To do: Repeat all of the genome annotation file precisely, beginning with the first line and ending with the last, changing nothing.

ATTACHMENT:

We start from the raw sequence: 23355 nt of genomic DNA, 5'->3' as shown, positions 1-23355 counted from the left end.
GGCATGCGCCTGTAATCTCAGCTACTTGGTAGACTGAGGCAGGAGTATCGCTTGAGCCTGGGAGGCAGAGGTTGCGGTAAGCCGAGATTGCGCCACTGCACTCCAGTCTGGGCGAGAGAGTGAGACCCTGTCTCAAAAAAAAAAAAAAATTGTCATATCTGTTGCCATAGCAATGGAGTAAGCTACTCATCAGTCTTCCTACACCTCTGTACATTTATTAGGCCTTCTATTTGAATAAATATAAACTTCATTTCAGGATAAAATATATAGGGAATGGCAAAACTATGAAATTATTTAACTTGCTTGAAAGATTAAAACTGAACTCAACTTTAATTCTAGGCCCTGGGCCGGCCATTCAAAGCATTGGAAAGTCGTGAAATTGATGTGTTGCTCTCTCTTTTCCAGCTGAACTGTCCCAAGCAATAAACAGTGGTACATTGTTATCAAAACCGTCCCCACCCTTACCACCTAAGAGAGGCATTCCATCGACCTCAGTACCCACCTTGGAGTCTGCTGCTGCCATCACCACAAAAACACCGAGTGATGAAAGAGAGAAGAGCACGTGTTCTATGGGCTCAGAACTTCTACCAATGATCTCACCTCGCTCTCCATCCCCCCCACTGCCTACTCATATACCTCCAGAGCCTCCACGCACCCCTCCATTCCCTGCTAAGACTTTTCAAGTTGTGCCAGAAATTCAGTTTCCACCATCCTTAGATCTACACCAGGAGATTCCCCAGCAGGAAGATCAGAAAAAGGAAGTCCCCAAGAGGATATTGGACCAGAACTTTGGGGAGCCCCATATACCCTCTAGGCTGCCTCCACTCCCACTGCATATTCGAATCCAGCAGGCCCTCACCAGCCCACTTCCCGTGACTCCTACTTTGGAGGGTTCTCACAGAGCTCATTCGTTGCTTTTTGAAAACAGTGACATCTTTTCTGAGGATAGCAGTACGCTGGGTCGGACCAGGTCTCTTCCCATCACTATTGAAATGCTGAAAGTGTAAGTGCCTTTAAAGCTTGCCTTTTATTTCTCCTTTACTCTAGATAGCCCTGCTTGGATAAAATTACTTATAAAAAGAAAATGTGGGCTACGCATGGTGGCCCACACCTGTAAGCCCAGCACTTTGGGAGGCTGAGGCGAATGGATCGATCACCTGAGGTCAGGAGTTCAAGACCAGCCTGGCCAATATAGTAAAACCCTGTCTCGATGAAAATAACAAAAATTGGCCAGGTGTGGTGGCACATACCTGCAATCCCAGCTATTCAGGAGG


We start from the raw sequence: 23355 nt of genomic DNA, 5'->3' as shown, positions 1-23355 counted from the left end.
GGCATGCGCCTGTAATCTCAGCTACTTGGTAGACTGAGGCAGGAGTATCGCTTGAGCCTGGGAGGCAGAGGTTGCGGTAAGCCGAGATTGCGCCACTGCACTCCAGTCTGGGCGAGAGAGTGAGACCCTGTCTCAAAAAAAAAAAAAAATTGTCATATCTGTTGCCATAGCAATGGAGTAAGCTACTCATCAGTCTTCCTACACCTCTGTACATTTATTAGGCCTTCTATTTGAATAAATATAAACTTCATTTCAGGATAAAATATATAGGGAATGGCAAAACTATGAAATTATTTAACTTGCTTGAAAGATTAAAACTGAACTCAACTTTAATTCTAGGCCCTGGGCCGGCCATTCAAAGCATTGGAAAGTCGTGAAATTGATGTGTTGCTCTCTCTTTTCCAGCTGAACTGTCCCAAGCAATAAACAGTGGTACATTGTTATCAAAACCGTCCCCACCCTTACCACCTAAGAGAGGCATTCCATCGACCTCAGTACCCACCTTGGAGTCTGCTGCTGCCATCACCACAAAAACACCGAGTGATGAAAGAGAGAAGAGCACGTGTTCTATGGGCTCAGAACTTCTACCAATGATCTCACCTCGCTCTCCATCCCCCCCACTGCCTACTCATATACCTCCAGAGCCTCCACGCACCCCTCCATTCCCTGCTAAGACTTTTCAAGTTGTGCCAGAAATTCAGTTTCCACCATCCTTAGATCTACACCAGGAGATTCCCCAGCAGGAAGATCAGAAAAAGGAAGTCCCCAAGAGGATATTGGACCAGAACTTTGGGGAGCCCCATATACCCTCTAGGCTGCCTCCACTCCCACTGCATATTCGAATCCAGCAGGCCCTCACCAGCCCACTTCCCGTGACTCCTACTTTGGAGGGTTCTCACAGAGCTCATTCGTTGCTTTTTGAAAACAGTGACATCTTTTCTGAGGATAGCAGTACGCTGGGTCGGACCAGGTCTCTTCCCATCACTATTGAAATGCTGAAAGTGTAAGTGCCTTTAAAGCTTGCCTTTTATTTCTCCTTTACTCTAGATAGCCCTGCTTGGATAAAATTACTTATAAAAAGAAAATGTGGGCTACGCATGGTGGCCCACACCTGTAAGCCCAGCACTTTGGGAGGCTGAGGCGAATGGATCGATCACCTGAGGTCAGGAGTTCAAGACCAGCCTGGCCAATATAGTAAAACCCTGTCTCGATGAAAATAACAAAAATTGGCCAGGTGTGGTGGCACATACCTGCAATCCCAGCTATTCAGGAGG